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Galia

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Ballad of Narayama

"The Ballad of Narayama" is a Japanese film of great beauty and elegant artifice, telling a story of startling cruelty. What a space it opens…

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Monsieur Hire

Patrice Leconte's "Monsieur Hire" is a tragedy about loneliness and erotomania, told about two solitary people who have nothing else in common. It involves a…

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Assault of the Killer Bimbos

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"Assault of the Killer Bimbos" is one of those movies where the lights are on but nobody's at home. It is the most simpleminded movie in many a moon, a vacant and brainless exercise in dreck, and I almost enjoyed myself sometimes, sort of. The movie is so cheerfully dim-witted and the characters are so enthusiastically sleazoid that the film takes on a kind of awful charm.

The title is, of course, the best thing about it. I saw this film advertised at last year's Cannes Film Festival, where it was a finalist, along with "Space Sluts in the Slammer" and "Surf Nazis Must Die!" in my annual search for the most unforgettable bad-movie title since "Blood-Sucking Monkeys of Forest Lawn." The amazing thing about the title is that it does, indeed, accurately describe the movie.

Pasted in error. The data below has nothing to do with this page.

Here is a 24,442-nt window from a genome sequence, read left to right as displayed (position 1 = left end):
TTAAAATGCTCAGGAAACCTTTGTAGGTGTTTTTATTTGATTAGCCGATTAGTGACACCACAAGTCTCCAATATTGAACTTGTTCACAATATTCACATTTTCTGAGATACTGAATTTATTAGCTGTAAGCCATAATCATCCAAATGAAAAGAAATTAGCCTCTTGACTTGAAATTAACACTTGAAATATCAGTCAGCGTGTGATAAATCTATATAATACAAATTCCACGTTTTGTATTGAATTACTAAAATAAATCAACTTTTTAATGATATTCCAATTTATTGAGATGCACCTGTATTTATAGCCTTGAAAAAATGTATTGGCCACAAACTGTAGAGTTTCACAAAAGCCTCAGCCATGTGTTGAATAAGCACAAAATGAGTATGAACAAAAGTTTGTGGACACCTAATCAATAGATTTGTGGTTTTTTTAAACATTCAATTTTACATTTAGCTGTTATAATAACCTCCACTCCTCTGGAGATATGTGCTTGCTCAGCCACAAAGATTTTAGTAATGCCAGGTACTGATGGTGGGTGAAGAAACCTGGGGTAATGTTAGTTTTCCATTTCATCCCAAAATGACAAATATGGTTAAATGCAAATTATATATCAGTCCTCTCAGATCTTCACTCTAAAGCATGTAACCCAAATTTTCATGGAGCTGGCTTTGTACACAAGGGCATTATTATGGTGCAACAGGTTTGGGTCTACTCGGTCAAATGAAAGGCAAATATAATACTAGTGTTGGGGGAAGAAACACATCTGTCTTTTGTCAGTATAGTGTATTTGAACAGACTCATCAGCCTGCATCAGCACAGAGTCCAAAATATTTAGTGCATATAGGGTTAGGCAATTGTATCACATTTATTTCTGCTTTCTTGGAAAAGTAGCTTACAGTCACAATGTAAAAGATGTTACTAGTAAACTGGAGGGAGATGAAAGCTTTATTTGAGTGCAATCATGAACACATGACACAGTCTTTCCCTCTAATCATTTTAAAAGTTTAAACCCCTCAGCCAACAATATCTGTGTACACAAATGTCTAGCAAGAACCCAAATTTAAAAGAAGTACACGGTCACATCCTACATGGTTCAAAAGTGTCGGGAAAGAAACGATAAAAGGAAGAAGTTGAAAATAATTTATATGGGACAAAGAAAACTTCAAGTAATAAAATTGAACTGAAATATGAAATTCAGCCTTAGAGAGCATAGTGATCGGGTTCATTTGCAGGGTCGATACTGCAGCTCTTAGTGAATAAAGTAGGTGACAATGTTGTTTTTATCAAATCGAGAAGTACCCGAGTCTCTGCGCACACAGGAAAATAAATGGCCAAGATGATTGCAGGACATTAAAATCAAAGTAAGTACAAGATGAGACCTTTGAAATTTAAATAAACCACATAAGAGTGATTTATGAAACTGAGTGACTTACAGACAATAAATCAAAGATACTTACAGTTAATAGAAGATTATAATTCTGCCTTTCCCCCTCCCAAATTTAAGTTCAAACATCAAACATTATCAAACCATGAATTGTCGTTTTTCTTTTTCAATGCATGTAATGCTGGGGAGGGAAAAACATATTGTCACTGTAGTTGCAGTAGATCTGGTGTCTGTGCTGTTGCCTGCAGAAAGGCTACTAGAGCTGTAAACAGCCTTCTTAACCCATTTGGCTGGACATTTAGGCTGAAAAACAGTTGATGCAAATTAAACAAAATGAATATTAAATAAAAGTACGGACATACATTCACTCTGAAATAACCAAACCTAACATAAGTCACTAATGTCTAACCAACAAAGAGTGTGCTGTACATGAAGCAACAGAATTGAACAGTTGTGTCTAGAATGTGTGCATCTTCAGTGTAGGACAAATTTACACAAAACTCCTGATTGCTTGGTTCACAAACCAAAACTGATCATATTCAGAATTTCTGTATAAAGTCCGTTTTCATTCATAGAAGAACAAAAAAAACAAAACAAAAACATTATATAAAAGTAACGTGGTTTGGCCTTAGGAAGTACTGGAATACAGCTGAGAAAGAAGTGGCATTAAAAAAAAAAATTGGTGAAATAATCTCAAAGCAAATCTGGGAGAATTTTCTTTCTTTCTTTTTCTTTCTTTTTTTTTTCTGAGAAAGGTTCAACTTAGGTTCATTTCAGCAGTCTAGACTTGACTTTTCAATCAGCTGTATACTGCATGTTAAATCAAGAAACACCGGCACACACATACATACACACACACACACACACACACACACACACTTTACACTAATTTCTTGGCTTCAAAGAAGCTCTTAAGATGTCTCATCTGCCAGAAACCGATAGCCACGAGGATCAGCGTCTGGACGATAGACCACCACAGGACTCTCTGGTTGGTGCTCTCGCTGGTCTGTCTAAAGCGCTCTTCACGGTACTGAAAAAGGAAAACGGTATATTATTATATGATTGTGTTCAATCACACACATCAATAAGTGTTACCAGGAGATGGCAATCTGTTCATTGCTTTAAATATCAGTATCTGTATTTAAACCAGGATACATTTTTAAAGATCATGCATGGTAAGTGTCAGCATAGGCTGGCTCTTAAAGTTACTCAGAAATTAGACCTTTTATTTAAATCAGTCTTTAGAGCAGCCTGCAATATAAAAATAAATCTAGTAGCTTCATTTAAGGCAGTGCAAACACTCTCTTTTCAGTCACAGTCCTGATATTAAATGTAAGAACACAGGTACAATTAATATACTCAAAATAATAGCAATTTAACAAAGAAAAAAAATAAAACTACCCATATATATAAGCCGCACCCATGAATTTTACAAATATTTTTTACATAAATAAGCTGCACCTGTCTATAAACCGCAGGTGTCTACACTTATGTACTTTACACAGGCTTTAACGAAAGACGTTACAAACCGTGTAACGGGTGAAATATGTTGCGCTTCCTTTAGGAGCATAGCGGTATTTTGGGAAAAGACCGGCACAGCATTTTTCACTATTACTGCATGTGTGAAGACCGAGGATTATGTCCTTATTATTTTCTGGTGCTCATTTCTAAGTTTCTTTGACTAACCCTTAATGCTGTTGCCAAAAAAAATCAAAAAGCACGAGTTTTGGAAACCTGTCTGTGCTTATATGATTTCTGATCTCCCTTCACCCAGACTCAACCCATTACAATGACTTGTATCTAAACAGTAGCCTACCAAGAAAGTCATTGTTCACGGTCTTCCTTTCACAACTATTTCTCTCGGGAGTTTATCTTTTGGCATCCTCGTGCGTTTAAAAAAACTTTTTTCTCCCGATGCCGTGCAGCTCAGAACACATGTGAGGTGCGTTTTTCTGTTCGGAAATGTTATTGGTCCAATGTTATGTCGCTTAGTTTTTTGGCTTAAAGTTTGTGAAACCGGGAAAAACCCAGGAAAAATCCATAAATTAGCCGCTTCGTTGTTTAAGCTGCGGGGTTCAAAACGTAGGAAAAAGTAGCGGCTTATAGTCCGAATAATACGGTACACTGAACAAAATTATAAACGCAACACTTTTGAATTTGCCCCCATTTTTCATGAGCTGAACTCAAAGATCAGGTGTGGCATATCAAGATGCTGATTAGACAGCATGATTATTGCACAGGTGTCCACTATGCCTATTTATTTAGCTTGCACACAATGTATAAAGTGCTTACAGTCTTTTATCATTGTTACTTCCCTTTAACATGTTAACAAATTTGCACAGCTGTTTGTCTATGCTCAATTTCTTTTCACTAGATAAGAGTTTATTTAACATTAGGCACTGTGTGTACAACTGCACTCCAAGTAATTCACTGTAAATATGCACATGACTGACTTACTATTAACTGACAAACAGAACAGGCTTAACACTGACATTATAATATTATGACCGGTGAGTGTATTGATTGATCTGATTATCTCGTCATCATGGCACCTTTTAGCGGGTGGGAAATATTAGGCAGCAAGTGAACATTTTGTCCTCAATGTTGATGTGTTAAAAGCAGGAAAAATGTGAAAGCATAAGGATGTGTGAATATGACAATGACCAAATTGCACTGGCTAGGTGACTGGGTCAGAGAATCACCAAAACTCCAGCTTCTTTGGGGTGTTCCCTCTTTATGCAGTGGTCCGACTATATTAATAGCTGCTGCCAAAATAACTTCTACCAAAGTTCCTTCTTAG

"Assault of the Killer Bimbos" begins at a go-go club located somewhere in the twilight zone. On a tiny stage in front of leering creeps, go-go dancers in weirdly decorated bikinis bounce around to bad music. They never take off any clothes, and when a waitress gets her "big break" and is allowed to dance, she's fired after the bananas on her brassiere fly off and land in several customers' drinks. "You can't strip!" bellows the club owner. "This is a go-go joint, not a strip club!" After plot complications too simple to describe, veteran dancer Peaches (Christina Whitaker) and newcomer Lulu (Elizabeth Kaitan) are unfairly framed for the murder of the club owner. They escape to Mexico in an old Dodge convertible, pausing along the way to kidnap a truck-stop waitress (Tammara Souza), who decides to join them. In the middle of their escape, they meet three pothead surfers who accompany them, and they are chased by various sheriff's deputies.

Students of grade-Z exploitation films may want to take notes about the employment of nudity in this film. Although the bimbos do not remove their clothes in the go-go joint, there is a later scene where they change clothes on the roadside, and we see their bare breasts.

However, we never see the faces and breasts of the same women at the same time; the film is carefully edited to show nudity only from the neck down. That leads to the suspicion that body doubles were used to supply the nudity and that the actresses actually starring in the film never took off anything.

Was this because (a) they refused to, or (b) they were assured there would be no nudity in the film, and then matching nude shots were spliced in later? Good questions, both of them, and I expect we can look forward to the answers in the sequel to this film, which is advertised during the closing credits and will be called "Bimbo Barbeque."

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